First; as the bottom of a riffle box in placer gold mining or weighted down with rocks in the bottom of a gold-bearing stream. The gold-laden fleece is then dried in the sun and flipped over and placed on another dry hide and then beaten so the gold dust drops from the fleece to be collected on the dry hide.


Image: A sluice box used in gold mining By USGS – from, Public Domain, Credit Wikimedia

Second; in the mythical story of Phrixus, and his twin sister, Helle, who escaped from their stepmother who hand planned to kill them. Phrixus and Helle were rescued by a flying golden ram sent by their natural mother. Helle fell off the ram and drowned, but Phrixus survived all the way to Colchis, where King Aeëtes took him in and treated him kindly, in gratitude, Phrixus gave the king the golden fleece of the ram, (and subsequently the spirit of the ram becomes the  constellation Aries) which Aeëtes placed in a consecrated grove, under the care of a sleepless dragon.


Image: By Immanuel Giel 14:24, 9 January 2007 (UTC) – J. C. Andrä: “Griechische Heldensagen für die Jugend bearbeitet”. Berlin: Verlag von Neufeld & Henius, 1902, Public Domain, Credit: Wikimedia.

Thirdis the tale of Jason and his crew of Argonauts, who set out on a quest for the fleece by order of King Pelias, in order to place Jason rightfully on the throne of lolcus in Thessally. Jason and the Argonauts eventually acquire the Golden Fleece.


Image: Pelias sends forth Jason, in an 1879 illustration from Stories from the Greek Tragedians by Alfred Church. Credit: Wikimedia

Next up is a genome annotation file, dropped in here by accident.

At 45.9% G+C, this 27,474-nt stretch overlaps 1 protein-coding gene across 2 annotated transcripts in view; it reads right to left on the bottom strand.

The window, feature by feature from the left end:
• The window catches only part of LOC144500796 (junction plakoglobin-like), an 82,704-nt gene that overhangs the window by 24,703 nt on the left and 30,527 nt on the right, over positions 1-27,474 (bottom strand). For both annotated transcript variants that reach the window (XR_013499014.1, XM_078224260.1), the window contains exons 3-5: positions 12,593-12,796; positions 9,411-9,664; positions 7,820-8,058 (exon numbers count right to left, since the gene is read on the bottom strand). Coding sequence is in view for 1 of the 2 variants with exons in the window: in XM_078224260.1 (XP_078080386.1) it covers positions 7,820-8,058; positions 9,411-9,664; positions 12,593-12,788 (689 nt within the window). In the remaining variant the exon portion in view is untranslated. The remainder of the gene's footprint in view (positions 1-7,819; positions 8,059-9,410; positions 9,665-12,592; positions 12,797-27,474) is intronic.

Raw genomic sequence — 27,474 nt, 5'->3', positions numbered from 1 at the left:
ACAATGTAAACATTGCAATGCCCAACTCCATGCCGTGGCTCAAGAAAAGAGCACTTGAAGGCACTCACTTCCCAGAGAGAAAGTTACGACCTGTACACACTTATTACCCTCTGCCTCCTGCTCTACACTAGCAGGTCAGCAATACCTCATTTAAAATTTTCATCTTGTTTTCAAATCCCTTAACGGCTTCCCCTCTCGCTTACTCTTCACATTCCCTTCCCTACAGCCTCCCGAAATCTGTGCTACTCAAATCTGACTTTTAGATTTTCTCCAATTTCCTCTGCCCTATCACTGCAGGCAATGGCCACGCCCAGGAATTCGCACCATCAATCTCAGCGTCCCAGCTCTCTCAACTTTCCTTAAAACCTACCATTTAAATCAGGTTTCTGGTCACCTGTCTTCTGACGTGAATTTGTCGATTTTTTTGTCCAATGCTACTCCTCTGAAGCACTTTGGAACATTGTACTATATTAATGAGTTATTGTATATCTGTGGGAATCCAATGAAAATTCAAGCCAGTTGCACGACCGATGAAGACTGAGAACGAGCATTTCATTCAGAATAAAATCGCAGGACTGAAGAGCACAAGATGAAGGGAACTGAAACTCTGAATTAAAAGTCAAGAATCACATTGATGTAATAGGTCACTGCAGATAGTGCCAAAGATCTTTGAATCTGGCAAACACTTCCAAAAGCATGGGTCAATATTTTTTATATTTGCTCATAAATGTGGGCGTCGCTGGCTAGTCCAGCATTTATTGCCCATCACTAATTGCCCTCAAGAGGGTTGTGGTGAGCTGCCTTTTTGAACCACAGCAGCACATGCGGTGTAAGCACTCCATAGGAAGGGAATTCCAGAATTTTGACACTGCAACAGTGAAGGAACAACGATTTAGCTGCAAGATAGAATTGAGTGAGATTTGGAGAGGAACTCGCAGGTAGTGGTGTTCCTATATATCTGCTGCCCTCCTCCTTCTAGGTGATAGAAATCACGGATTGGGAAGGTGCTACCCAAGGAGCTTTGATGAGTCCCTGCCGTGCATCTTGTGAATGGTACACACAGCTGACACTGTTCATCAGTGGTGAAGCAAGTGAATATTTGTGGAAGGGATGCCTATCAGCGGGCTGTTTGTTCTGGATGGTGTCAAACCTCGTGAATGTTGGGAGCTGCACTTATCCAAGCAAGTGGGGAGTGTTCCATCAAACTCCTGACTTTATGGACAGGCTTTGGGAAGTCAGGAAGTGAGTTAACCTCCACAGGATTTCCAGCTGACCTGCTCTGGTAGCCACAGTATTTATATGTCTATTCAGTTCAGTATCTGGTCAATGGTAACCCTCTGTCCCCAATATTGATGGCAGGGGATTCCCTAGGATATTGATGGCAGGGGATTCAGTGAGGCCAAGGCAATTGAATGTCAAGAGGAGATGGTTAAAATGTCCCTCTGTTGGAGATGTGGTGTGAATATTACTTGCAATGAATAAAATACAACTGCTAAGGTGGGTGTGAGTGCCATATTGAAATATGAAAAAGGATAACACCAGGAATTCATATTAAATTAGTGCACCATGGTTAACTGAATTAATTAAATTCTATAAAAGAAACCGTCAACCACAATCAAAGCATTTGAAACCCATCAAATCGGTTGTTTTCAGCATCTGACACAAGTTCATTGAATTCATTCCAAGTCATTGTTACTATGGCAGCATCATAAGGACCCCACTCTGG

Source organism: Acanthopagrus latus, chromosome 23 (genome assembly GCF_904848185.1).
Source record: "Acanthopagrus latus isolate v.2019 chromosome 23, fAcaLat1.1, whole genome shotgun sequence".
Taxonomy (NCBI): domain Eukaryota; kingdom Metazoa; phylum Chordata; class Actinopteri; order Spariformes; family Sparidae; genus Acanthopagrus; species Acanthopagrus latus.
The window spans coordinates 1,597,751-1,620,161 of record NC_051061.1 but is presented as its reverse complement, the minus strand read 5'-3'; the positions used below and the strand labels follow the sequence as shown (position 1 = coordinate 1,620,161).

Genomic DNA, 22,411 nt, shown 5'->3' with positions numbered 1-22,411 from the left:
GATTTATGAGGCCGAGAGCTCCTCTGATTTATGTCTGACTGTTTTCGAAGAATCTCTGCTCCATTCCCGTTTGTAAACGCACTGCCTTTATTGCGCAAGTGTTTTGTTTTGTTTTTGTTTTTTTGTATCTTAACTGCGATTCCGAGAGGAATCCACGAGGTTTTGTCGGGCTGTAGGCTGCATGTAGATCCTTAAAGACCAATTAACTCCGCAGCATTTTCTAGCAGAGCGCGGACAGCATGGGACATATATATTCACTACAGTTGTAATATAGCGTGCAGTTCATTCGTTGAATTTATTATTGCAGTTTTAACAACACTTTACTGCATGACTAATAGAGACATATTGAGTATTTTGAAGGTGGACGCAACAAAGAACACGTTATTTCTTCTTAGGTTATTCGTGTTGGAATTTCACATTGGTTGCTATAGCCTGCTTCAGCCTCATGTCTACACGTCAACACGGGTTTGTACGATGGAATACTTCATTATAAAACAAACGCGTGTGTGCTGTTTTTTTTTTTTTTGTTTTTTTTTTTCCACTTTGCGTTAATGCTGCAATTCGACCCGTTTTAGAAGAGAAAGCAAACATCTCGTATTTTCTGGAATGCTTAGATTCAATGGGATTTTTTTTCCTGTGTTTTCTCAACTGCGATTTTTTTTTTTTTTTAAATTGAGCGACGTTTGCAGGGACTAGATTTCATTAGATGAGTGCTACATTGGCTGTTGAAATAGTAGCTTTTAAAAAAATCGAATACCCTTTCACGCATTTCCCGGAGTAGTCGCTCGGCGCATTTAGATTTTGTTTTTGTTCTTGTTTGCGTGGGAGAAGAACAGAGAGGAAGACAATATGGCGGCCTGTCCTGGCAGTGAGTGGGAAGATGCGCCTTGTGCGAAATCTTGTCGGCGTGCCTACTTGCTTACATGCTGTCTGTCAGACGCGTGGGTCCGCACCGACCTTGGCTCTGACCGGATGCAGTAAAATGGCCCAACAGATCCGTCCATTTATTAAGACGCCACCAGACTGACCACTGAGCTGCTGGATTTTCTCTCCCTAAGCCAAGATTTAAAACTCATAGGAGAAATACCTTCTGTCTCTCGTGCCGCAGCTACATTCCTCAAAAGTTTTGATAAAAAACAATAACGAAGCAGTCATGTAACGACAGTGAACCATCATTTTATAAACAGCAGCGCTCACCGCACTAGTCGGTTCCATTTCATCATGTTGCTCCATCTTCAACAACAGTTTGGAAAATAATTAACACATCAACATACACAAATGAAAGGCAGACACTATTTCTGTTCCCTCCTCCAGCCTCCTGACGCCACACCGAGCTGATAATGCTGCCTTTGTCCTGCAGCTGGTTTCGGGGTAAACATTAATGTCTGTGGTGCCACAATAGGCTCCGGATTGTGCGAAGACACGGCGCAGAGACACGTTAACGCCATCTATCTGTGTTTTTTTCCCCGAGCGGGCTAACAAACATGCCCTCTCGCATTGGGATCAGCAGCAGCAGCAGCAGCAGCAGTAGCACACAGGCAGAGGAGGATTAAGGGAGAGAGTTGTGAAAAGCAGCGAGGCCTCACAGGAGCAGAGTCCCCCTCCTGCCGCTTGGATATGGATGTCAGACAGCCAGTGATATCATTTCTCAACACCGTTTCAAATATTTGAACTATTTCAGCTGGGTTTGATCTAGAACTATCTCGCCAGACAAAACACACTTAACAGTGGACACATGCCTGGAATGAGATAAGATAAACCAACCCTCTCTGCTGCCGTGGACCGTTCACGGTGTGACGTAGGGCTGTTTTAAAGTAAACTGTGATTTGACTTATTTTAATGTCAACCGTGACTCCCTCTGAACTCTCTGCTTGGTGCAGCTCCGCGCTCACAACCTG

Fourth; time is when, during the marriage of the Duke of Burgundy to Princess Infantana Isabella of Portugal in 1430, the duke created the Order of the Golden Fleece to celebrate the occasion. The things to note about the Order of the Golden Fleece is its moto Pretium Laborum Non Vile which translates to ‘No Mean Reward for Labours’, or ‘Wealth Not Servile Labour’. The list of current members of the Order of the Golden Fleece includes most of the heads of the European Royal Families, including Queen Elizabeth II.


Image: Insignia of a Knight of the Order of the Golden Fleece of Spain. By Presidentfranciscop – Credit: Wikimedia

I did not really understand the complete significance of the Golden Fleece until I read Thomas Piketty’s Capital in the Twenty-First Century (The Belknap Press of Harvard University Press, 2014). Essentially, wealth provides a return of about 4.5% per annum since time immemorial, with the economic and population growth of countries until the 1700s about 0.2%. Those who had wealth became wealthier.

From 1700 to 1970, the economic and population growth of countries steadily grew from 0.2% to 6.0%.

It was during this time that there was a great expansion of the middle class and the upper class with grand mansions suffering under financial constraints, those mansions became museums open to the public.

The economic and population growth of countries has since dropped to 2.0% to 3.0% per annum.

Two notable exceptions are India and China: when they embraced the private enterprise system their economic growth was significant enough to lift millions out of poverty.